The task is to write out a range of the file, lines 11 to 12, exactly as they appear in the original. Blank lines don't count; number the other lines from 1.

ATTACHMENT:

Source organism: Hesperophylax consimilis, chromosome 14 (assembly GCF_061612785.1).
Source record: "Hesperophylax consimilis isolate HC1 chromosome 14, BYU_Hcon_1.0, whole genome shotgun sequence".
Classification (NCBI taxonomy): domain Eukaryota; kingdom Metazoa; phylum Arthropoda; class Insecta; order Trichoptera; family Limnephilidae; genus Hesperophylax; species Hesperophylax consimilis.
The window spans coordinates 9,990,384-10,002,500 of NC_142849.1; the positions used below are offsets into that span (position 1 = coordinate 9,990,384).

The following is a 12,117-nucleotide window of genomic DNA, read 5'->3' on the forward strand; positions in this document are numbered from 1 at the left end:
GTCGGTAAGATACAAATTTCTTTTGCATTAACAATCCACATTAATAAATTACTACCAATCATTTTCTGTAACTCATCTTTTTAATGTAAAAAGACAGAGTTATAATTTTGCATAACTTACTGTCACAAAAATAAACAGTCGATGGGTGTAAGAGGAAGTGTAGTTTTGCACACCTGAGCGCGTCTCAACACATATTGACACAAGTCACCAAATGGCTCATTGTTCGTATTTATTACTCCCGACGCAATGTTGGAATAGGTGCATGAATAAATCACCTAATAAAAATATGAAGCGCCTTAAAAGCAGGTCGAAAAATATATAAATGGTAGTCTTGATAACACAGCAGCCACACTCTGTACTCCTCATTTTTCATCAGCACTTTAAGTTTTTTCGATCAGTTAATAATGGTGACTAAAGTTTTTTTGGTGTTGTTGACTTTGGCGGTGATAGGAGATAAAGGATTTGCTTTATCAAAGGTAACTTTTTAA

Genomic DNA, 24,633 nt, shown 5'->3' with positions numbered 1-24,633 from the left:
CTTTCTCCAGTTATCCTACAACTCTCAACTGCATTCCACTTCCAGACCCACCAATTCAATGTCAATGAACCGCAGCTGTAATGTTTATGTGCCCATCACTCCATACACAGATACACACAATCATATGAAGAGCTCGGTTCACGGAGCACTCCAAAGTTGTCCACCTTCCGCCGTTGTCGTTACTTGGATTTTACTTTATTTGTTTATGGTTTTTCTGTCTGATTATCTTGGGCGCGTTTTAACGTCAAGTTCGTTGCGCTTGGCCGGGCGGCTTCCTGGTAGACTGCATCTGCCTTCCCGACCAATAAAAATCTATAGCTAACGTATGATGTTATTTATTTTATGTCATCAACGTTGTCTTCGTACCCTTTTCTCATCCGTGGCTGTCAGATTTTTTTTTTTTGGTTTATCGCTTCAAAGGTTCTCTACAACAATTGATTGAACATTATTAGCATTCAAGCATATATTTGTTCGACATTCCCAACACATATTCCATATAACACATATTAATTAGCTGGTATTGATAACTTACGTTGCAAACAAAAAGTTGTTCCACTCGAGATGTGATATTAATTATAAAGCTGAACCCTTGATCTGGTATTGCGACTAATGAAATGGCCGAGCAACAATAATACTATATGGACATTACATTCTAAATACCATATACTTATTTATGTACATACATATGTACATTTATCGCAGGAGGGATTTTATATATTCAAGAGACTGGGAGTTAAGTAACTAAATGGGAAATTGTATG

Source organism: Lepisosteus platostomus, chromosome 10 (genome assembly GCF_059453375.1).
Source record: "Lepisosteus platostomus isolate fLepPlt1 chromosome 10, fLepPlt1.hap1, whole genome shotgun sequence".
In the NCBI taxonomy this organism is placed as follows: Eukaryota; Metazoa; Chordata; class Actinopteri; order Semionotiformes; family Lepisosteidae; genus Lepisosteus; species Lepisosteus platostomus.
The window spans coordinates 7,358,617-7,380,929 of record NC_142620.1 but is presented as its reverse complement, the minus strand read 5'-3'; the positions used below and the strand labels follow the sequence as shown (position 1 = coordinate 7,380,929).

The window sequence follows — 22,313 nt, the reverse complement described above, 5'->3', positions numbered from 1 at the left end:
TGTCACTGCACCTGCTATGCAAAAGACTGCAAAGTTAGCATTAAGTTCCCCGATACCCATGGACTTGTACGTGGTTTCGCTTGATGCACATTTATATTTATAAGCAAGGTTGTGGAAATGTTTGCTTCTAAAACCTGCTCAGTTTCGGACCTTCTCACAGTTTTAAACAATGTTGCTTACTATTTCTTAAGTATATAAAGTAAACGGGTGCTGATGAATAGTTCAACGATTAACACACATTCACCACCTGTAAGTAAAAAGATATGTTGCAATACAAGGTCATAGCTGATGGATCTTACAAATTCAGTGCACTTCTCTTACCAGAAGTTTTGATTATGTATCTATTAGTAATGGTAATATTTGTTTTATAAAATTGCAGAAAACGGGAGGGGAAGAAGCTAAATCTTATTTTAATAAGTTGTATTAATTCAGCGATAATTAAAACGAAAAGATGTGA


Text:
In the NCBI taxonomy this organism is placed as follows: Eukaryota; Metazoa; Chordata; class Actinopteri; order Semionotiformes; family Lepisosteidae; genus Lepisosteus; species Lepisosteus platostomus.
The window spans coordinates 7,358,617-7,380,929 of record NC_142620.1 but is presented as its reverse complement, the minus strand read 5'-3'; the positions used below and the strand labels follow the sequence as shown (position 1 = coordinate 7,380,929).